Haliday and James Charles Dale (1792 - 6 February 1872) One of the foremost entomologists of his day and who died aged eighty having devoted most of his adult life to entomological pursuits.Dale was the son of wealthy landowners and received his education at Cambridge where he became MA in 1818. He was a friend of J.F. Stephens who makes numerous references to him in his Illustrations of British Entomology, 1828-1846, and of John Curtis who refers to him frequently in his British Entomology, 1824-1840. In the 'British Entomology' his name is on almost every page, and it was from his collections that Curtis derived a vast portion of the material from which his elaborate work was drawn up. The two worked hand in hand, and their names came to be considered as almost synonyms'. Dale's entomological interests extended to all orders.

I see Ellis has Curtis's book at a reduced price now and I fear C. has made a sorry affair of his speculation as I always feared he would, but he thought different then'.Dale to A.H. Haliday dated 6 February 1833.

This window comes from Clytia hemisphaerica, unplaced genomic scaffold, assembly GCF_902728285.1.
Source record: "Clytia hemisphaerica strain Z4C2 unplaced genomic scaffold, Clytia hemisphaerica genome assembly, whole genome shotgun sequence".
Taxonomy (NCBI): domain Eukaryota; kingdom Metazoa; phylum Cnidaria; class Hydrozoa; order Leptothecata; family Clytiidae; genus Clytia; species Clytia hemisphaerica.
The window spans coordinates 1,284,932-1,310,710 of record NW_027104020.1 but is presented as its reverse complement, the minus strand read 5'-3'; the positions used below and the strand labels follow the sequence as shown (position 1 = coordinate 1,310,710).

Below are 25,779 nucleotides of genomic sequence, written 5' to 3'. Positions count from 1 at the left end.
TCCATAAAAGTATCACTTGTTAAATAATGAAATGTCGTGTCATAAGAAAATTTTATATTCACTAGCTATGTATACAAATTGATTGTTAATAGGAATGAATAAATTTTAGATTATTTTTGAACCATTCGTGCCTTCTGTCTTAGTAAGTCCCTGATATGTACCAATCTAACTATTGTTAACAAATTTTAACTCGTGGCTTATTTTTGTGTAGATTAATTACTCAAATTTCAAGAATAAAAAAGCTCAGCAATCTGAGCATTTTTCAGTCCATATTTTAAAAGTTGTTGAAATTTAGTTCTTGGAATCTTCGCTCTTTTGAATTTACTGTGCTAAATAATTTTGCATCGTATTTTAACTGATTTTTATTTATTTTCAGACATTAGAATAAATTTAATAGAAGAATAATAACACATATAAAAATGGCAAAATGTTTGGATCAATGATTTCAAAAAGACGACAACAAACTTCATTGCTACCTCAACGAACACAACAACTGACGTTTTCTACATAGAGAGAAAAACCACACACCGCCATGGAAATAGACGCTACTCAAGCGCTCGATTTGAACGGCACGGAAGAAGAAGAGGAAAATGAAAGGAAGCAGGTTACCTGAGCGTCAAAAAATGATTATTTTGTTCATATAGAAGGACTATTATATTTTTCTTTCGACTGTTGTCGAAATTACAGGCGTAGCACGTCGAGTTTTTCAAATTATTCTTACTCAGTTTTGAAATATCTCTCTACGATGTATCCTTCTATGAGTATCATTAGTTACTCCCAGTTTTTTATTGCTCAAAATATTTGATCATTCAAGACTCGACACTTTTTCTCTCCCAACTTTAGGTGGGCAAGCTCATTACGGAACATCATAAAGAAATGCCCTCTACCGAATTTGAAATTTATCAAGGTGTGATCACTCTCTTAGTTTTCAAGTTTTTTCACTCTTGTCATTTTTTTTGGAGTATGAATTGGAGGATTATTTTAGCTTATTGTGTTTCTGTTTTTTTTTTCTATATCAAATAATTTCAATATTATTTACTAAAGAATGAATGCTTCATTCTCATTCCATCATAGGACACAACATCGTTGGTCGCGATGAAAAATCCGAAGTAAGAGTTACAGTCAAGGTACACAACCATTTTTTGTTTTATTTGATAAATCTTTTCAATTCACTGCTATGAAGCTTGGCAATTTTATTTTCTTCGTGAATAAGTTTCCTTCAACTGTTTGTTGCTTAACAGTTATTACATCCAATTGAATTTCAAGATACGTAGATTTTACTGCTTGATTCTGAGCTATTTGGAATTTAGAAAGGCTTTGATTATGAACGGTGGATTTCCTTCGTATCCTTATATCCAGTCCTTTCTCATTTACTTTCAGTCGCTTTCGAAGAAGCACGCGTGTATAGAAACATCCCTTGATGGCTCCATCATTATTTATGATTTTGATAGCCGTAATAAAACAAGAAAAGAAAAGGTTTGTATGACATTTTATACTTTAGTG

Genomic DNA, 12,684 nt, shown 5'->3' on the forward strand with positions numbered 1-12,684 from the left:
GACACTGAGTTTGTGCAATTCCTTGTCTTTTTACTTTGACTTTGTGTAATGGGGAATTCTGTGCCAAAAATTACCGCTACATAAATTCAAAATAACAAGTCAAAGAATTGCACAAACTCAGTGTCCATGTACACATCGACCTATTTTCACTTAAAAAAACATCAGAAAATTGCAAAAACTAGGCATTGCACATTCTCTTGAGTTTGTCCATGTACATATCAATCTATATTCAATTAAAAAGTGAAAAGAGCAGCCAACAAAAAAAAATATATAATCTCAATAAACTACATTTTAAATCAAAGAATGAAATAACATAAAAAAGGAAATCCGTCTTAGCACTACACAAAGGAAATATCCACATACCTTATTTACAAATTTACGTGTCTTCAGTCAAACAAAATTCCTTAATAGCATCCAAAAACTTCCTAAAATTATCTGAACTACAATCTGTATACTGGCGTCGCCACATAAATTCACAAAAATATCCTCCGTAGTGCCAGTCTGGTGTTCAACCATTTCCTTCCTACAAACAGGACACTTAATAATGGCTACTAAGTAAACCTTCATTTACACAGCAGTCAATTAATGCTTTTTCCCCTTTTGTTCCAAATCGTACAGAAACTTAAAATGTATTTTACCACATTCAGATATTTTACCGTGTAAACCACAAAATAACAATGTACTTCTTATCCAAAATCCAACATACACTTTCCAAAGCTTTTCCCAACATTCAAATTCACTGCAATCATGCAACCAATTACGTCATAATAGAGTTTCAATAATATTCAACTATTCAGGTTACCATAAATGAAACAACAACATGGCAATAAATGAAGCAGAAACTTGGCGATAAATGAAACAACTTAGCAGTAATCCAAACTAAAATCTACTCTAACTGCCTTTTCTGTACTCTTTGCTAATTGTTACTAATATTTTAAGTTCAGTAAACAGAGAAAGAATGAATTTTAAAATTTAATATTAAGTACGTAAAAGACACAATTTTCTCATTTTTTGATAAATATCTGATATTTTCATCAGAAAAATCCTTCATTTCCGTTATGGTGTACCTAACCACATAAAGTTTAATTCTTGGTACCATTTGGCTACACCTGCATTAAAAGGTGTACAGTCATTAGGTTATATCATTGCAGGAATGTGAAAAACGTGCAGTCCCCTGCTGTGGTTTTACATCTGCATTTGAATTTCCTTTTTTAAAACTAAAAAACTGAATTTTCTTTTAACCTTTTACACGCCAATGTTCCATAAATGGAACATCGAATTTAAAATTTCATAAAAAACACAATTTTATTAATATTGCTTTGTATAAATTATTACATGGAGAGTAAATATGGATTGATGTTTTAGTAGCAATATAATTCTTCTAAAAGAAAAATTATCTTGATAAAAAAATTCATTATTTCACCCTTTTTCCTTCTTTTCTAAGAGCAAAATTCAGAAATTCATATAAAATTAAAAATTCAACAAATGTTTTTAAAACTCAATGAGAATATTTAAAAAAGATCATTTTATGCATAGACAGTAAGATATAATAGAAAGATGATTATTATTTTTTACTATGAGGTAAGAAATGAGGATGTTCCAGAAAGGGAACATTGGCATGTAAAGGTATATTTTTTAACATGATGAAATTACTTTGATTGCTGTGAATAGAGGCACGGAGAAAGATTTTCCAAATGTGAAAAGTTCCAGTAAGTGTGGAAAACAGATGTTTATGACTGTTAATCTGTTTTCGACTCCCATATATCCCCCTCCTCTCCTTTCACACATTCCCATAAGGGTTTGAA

Though I ought to beware until I finish my thrips , Ceraphion , Diprea and Cynips, of an order so attractive as Diptera I confess I have yielded to the temptation of ordering Zetterstedt . (Haliday to Dale 10th July 1846)

"... also some from Mr. Dale which I should have sent by Mr. Templeton had I seen him" - letter from Curtis to Haliday RESL 10 September 1833.(Material given to Belfast Museum)

in Hope Typescript notes on Dale Diaries, letters, library & collection; copy of wills of J, J.C., & C.W. Dale, & other miscellaneous papers. (Dale MSS). 10th and 30th April 1981 Dale, James Charles & Dale, Charles William Data in preparation